July, 2011 | Food & Water Watch
Victory! Farm Bureau case challenging EPA’s right to share factory farm data dismissed. more wins »


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Blog Posts: July 2011

July 29th, 2011

Super-Mega Obama-Mart… eh, Nevermind.

By Rich Bindell

I saw that the First Lady Michelle Obama is going to unite with some of the super-mega-box stores to help bring healthy food to all socio-economic classes. At first I got really fired up about it. I was going to write about how ridiculous it seems to solve the problems in our food system by working with some of the players who are responsible for creating them. I was going to mention that, while working with Walmart, Supervalu, and Walgreens might seem like a quicker way to tackle food access, a better idea would be to work on making changes to the Farm Bill that would make prices fair for farmers and consumers, thus making a far greater contribution toward the idea of accessible, healthy food for all. But, then I thought, “Nah… I’ve already done that.”

Instead, I’d rather wish you nice weekend and remind you that our Fair Farm Bill Road Trip begins tomorrow. Keep on the lookout for our organizers!

July 28th, 2011

Is Bath and Body Works Selling Toxic Soap?

If your soap contains triclosan, it could be doing more harm than good. We are asking Bath and Body Works to stop using triclosan in their products.

Bath and Body Works offers various and sundry products for looking shiny and smelling pleasant. But not everything is as fragrant and innocent as it seems in the land of raspberry lip tickles and loganberry love lotions. While it may seem harmless to dip into a Bath and Body Works gift basket, deep within some of their soapy concoctions of rose petals and fairy dust lies a secret antibacterial potion that we could all do without. This is why Food & Water Watch is asking Bath and Body Works to stop selling products containing triclosan. Read the full article…

July 27th, 2011

Harrassment of Turkish Water Activists Continues After Death of Metin Lokumcu

In just two days, on July 28, it will be the one-year anniversary of the passing of the UN resolution on the human right to water and sanitation. While the UN General Assembly determined on that day that everyone should have access to clean water, it is clear that privatization schemes continue to run rampant throughout the world, undermining the goal of the resolution and targeting impoverished communities as they continue to treat water as a commodity. You can see an unfortunate example of this battle over public resources happening right now in Hopa, Turkey. Read the full article…

July 22nd, 2011

So, We Can’t Afford to Eat Healthy. Should We Just Give Up?

By Rich Bindell

Gallup released the results of a poll about Americans’ eating habits this year compared to last, and the results aren’t so great. According to the poll, “Adults’ health habits have been worse in each of the past three months compared with the same months in 2010.” With the healthy food movement getting stronger each year, it seems surprising that we fell 1.4 points in our index score. But, the problem doesn’t lie simply in percentages of people who make healthy food choices. In his blog on Salon.com, David Sirota describes the reason our nation is food challenged. While he does a great job of breaking down a giant portion of the problem, he misses a great opportunity to suggest steps we can take toward a solution. Read the full article…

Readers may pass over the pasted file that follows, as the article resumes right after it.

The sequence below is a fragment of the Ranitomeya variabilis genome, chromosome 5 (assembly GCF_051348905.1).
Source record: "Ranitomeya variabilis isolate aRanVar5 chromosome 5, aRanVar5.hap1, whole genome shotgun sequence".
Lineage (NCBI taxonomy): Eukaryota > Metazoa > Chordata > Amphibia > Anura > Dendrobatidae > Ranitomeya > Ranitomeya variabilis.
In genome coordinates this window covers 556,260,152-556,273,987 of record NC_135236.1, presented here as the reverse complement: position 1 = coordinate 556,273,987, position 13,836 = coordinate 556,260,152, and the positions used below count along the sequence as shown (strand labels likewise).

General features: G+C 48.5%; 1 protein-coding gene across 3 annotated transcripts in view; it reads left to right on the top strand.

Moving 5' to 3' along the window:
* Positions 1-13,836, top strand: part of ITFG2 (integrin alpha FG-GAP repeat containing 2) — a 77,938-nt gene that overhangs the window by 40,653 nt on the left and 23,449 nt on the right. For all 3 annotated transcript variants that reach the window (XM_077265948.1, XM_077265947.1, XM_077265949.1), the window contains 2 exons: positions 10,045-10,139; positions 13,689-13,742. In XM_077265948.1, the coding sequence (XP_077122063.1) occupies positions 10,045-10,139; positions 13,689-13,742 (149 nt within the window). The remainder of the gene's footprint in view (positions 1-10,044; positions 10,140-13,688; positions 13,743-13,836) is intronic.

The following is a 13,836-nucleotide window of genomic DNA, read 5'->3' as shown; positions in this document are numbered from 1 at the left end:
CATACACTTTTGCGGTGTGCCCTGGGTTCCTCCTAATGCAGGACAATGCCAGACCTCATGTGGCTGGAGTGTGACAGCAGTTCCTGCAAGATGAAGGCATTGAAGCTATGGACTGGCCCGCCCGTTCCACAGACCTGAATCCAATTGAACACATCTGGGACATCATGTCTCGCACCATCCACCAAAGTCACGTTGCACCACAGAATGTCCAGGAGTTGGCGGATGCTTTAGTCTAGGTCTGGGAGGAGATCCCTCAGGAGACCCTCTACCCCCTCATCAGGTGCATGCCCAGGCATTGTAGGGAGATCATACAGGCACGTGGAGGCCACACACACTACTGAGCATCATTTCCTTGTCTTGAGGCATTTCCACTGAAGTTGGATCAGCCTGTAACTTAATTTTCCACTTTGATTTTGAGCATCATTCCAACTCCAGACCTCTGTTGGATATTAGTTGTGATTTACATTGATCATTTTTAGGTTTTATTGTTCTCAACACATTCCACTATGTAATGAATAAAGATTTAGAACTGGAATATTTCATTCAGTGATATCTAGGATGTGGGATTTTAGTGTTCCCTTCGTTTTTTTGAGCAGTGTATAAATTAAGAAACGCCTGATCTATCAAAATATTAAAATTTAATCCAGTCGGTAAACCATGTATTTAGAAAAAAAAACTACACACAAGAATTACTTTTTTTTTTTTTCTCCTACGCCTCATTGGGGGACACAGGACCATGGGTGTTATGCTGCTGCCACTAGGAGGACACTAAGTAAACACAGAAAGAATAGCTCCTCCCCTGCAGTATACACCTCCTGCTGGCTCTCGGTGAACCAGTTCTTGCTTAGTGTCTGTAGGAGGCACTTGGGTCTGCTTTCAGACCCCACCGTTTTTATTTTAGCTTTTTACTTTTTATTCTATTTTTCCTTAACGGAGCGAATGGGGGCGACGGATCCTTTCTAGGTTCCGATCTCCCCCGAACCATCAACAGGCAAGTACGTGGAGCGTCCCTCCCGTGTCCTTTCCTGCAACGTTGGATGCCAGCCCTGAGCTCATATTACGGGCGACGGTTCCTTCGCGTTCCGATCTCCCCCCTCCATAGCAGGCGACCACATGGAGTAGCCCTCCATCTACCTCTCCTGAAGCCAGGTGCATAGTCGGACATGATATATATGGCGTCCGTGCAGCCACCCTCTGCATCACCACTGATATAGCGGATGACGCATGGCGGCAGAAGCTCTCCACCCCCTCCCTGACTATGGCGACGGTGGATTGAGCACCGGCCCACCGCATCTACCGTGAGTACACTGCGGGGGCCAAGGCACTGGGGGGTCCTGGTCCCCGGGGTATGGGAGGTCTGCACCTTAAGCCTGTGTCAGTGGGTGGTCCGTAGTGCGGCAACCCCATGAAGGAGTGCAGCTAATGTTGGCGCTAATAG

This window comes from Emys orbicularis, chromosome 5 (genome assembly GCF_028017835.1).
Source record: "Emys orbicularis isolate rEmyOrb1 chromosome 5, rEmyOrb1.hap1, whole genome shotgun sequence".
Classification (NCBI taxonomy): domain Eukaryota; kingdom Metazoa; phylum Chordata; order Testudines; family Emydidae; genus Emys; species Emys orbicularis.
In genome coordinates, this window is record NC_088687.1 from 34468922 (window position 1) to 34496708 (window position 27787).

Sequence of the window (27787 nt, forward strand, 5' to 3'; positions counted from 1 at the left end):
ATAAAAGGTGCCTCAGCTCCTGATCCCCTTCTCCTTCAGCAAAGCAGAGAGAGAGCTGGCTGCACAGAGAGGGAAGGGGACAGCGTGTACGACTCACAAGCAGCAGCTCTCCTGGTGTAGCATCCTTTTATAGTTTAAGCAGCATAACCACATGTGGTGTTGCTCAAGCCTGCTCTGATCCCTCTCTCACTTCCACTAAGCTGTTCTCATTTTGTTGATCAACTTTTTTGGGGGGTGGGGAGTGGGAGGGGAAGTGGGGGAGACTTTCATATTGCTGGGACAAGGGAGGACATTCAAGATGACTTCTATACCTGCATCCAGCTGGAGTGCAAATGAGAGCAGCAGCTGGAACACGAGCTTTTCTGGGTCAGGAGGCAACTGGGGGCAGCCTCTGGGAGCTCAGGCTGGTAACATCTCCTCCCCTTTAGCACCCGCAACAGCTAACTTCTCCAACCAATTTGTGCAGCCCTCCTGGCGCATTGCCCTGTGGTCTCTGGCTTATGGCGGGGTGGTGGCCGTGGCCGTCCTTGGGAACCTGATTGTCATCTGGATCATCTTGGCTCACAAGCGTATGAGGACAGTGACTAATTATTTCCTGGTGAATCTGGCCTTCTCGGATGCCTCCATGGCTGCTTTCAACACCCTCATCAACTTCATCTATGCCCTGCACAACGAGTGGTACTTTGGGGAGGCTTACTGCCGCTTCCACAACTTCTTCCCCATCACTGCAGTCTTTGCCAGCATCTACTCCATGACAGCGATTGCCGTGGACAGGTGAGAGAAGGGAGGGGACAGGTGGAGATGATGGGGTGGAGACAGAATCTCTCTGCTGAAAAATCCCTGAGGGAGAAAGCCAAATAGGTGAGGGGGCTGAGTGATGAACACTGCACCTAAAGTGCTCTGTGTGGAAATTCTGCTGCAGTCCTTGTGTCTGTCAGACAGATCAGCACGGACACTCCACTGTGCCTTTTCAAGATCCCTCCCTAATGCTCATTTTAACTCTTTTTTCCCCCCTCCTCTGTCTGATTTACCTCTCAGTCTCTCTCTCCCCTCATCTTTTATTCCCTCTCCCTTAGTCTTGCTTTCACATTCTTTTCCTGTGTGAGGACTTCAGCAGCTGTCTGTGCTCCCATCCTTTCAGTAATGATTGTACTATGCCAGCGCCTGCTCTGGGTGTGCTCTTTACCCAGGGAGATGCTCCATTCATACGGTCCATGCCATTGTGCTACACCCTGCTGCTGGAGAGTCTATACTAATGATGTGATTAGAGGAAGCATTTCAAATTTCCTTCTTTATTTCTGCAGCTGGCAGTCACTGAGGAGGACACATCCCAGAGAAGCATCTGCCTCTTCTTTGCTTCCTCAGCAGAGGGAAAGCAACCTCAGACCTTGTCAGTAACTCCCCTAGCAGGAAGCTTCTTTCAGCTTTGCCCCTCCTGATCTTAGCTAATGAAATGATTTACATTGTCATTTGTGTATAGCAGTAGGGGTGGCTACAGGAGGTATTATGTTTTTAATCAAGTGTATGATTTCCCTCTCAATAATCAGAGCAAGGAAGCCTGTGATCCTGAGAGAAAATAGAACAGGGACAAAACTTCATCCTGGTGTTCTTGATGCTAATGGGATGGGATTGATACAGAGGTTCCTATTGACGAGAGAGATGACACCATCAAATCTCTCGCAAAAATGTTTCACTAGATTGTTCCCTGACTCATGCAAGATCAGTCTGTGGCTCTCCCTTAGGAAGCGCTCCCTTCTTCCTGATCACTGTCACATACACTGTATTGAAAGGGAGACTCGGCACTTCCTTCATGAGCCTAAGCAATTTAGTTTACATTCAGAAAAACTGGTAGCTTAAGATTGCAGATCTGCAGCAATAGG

July 21st, 2011

Arsenic & Young Face

Apple juice from China could be dangerous to your children thanks to high levels of arsenic. Image provided by Patrick Geltinger.

As if the FDA doesn’t have enough trouble already, now it has an apple juice problem that has people talking. Food & Water Watch and Empire State Consumer Project sent a letter to the FDA that included test results from apple juice samples. One juice sample contained levels of arsenic that were five times higher than what the Environmental Protection Agency would allow in drinking water. Considering that the biggest consumers of apple juice products are children, you would think that the FDA would want the monitoring process to be at least as strict on juice as the EPA is on water.

The letter (you can read the press release here) calls on the FDA to develop a much better system of monitoring our juice, especially because two-thirds of apple juice consumed in the United States — 400 million gallons of juice each year — comes from China. Knowing that China has a poor record when it comes to food safety, why are we gambling with a product consumed mostly by kids? Read the full article…

Are You Ready to be a Seafood Hero?

By Rich Bindell

What kind of fish did you eat last week? Salmon? Tilapia? BORING!!! Eating those fish won’t save an ecosystem. If you’re looking to impress your friends with an adventurous seafood meal that is both sustainable and exciting to prepare, it’s time for you to dine on invasive species. Food & Water Watch Executive Director Wenonah Hauter and Southgate Executive Chef Kerry Heffernan were on CNN this morning, touting the benefits of eating Asian carp, Chinese mitten crab, European green crab, lionfish, Mozambique and blue tilapia, and walking catfish.

A fish is considered to be invasive if it’s not native to its current environment and it becomes destructive to that environment. These exotic fish often have voracious appetites and when they compete with native species for food in their new ecosystem, they usually win. Fortunately for us — and for the species that are threatened by their presence — these invasive fish are edible, so it’s time to eat up! Read the full article…